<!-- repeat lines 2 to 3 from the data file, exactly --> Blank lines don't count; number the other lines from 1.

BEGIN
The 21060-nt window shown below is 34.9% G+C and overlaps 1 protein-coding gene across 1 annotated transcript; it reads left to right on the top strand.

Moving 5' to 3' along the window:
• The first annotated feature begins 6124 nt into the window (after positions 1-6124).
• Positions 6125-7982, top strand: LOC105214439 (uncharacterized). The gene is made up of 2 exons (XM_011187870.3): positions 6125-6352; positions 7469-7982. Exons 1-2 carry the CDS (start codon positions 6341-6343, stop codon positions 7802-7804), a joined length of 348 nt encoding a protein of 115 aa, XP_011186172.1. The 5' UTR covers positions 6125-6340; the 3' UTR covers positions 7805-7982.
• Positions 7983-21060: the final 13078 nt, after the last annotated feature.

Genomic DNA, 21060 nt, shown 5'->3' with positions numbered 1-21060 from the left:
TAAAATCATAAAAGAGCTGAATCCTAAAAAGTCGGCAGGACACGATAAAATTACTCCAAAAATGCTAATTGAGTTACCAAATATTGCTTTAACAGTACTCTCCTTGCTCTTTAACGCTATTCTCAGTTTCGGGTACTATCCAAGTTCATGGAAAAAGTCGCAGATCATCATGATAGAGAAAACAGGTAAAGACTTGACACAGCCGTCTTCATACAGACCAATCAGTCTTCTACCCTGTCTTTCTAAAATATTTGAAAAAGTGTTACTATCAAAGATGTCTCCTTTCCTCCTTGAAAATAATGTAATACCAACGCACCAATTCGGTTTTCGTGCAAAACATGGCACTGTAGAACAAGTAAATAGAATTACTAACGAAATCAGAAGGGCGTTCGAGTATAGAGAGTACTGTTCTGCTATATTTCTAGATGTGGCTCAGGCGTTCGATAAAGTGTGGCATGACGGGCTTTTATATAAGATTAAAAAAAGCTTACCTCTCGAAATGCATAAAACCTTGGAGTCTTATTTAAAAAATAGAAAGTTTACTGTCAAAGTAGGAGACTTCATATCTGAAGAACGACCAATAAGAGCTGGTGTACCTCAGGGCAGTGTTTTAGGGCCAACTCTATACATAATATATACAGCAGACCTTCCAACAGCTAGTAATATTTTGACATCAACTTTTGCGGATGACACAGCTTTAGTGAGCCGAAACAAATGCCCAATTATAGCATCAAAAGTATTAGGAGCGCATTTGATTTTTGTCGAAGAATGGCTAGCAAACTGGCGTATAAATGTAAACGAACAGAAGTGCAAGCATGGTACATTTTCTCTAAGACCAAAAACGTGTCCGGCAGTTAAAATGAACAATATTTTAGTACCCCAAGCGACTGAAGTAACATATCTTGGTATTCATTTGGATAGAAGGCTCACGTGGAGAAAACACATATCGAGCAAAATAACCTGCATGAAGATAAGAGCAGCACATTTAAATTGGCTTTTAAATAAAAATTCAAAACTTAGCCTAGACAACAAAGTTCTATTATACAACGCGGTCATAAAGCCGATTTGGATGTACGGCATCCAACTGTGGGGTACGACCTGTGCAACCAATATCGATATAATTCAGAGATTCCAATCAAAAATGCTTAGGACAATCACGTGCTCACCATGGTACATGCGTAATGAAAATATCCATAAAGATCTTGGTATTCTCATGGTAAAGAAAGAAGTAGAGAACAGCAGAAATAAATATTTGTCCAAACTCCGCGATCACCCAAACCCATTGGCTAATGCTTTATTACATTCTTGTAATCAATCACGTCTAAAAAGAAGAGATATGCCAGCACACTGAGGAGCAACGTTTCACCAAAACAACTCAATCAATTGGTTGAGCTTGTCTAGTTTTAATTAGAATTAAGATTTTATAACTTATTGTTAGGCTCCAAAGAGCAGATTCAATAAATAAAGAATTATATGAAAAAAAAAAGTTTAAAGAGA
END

Moving 5' to 3' along the window:
• The first annotated feature begins 6124 nt into the window (after positions 1-6124).